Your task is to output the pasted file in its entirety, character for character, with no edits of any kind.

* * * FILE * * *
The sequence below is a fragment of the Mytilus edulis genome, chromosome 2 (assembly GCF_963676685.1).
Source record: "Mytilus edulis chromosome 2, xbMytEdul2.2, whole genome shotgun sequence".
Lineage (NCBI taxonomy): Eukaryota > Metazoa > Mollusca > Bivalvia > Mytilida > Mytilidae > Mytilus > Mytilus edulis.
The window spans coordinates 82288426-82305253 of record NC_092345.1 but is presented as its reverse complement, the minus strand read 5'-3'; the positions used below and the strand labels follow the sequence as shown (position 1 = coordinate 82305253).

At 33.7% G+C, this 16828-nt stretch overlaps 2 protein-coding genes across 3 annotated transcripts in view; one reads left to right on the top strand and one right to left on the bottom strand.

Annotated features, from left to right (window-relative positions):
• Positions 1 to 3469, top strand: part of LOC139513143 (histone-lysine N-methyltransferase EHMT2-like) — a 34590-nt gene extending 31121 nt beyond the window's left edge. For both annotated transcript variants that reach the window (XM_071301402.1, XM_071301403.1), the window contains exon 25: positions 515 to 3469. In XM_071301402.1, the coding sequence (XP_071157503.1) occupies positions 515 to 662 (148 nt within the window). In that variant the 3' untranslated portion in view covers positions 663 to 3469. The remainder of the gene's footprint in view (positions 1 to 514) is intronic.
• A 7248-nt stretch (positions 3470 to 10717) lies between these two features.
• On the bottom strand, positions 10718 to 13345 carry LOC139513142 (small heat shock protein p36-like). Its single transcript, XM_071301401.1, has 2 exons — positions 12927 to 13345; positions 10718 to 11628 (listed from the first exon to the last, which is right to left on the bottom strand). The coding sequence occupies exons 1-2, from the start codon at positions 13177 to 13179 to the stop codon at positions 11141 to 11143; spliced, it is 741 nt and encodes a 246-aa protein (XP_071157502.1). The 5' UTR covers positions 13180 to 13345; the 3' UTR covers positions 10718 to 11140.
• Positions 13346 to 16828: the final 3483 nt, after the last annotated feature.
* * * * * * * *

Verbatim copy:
The sequence below is a fragment of the Mytilus edulis genome, chromosome 2 (assembly GCF_963676685.1).
Source record: "Mytilus edulis chromosome 2, xbMytEdul2.2, whole genome shotgun sequence".
Lineage (NCBI taxonomy): Eukaryota > Metazoa > Mollusca > Bivalvia > Mytilida > Mytilidae > Mytilus > Mytilus edulis.
The window spans coordinates 82288426-82305253 of record NC_092345.1 but is presented as its reverse complement, the minus strand read 5'-3'; the positions used below and the strand labels follow the sequence as shown (position 1 = coordinate 82305253).

At 33.7% G+C, this 16828-nt stretch overlaps 2 protein-coding genes across 3 annotated transcripts in view; one reads left to right on the top strand and one right to left on the bottom strand.

Annotated features, from left to right (window-relative positions):
• Positions 1 to 3469, top strand: part of LOC139513143 (histone-lysine N-methyltransferase EHMT2-like) — a 34590-nt gene extending 31121 nt beyond the window's left edge. For both annotated transcript variants that reach the window (XM_071301402.1, XM_071301403.1), the window contains exon 25: positions 515 to 3469. In XM_071301402.1, the coding sequence (XP_071157503.1) occupies positions 515 to 662 (148 nt within the window). In that variant the 3' untranslated portion in view covers positions 663 to 3469. The remainder of the gene's footprint in view (positions 1 to 514) is intronic.
• A 7248-nt stretch (positions 3470 to 10717) lies between these two features.
• On the bottom strand, positions 10718 to 13345 carry LOC139513142 (small heat shock protein p36-like). Its single transcript, XM_071301401.1, has 2 exons — positions 12927 to 13345; positions 10718 to 11628 (listed from the first exon to the last, which is right to left on the bottom strand). The coding sequence occupies exons 1-2, from the start codon at positions 13177 to 13179 to the stop codon at positions 11141 to 11143; spliced, it is 741 nt and encodes a 246-aa protein (XP_071157502.1). The 5' UTR covers positions 13180 to 13345; the 3' UTR covers positions 10718 to 11140.
• Positions 13346 to 16828: the final 3483 nt, after the last annotated feature.